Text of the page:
Anyway, I started thinking about the ways customized QR codes could be used for practical purposes. The most obvious use is to reinforce the branding of the entity employing the code. For example, the Sibley Nature Center uses as its logo a little green tortoise. If the Center wants to add a QR code to its promotional material linking back to its website, it could use one similar to this:
Custom QR Code for Sibley Nature Center website
I actually oversimplified this code in order to ensure its scannability; it should return a URL that may or may not be clickable, as it's missing the "http://" that precedes most web addresses. Your scanning app may or may not know what to do with it, but you get the idea.

As far as I can tell, color has no effect on usability; the main concern is how many scannable pixels are in the primary code. There again, this may vary with the scanning software. In any event, it's fun to experiment with this technique.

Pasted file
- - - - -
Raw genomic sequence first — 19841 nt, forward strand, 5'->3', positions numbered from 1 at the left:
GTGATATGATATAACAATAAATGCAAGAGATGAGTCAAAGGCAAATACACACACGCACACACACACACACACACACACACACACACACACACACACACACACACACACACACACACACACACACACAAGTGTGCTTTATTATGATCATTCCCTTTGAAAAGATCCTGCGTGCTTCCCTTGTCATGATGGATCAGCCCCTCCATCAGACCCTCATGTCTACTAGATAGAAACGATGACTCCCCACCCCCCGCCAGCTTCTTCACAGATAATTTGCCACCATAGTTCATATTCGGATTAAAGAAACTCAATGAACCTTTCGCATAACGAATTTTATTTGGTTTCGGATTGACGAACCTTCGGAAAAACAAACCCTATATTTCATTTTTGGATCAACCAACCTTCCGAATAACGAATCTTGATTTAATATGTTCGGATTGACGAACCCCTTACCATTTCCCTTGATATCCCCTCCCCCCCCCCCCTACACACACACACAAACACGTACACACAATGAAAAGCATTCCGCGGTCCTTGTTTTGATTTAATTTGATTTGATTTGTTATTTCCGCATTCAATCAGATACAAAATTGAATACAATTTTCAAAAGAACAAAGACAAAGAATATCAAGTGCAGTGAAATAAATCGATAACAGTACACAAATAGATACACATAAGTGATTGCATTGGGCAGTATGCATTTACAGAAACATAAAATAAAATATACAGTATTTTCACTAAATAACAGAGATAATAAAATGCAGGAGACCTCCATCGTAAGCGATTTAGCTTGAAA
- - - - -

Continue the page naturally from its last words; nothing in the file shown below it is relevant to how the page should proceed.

I streamed the first 50 minutes of Gog* today via Netflix, during my workout. This movie debuted in 1954 to widespread yawns, for many good reasons, but it does provide some unintentionally campy moments.

The plot of the movie surrounds some apparent acts of sabotage taking place at a top secret government research facility (I know; how redundant is that?). Most of the top scientists in the US are assembled at the facility to pursue their pet projects, which range from harnessing the power of the sun via mirrors to inducing suspended animation by turning people into blocks of ice. Heady stuff. Oh, and someone has built a super computer, dubbed NOVAC ("Nuclear Operative Variable Automatic Computer," which clearly demonstrates the primitive state of acronymization in the Fifties). NOVAC is also referred to as a "giant brain machine," and it's controlled by commands embedded in hole-punched paper tape ("Every punched hole represents a thought."). I didn't get all the way through the movie, but I suspect NOVAC is behind all the criminal hijinks, laying the groundwork for later similar hijinks by HAL.

Anyway, that's not important. What's important are the various product placements that are peppered through the movie. For example:

Screenshot from 'Gog'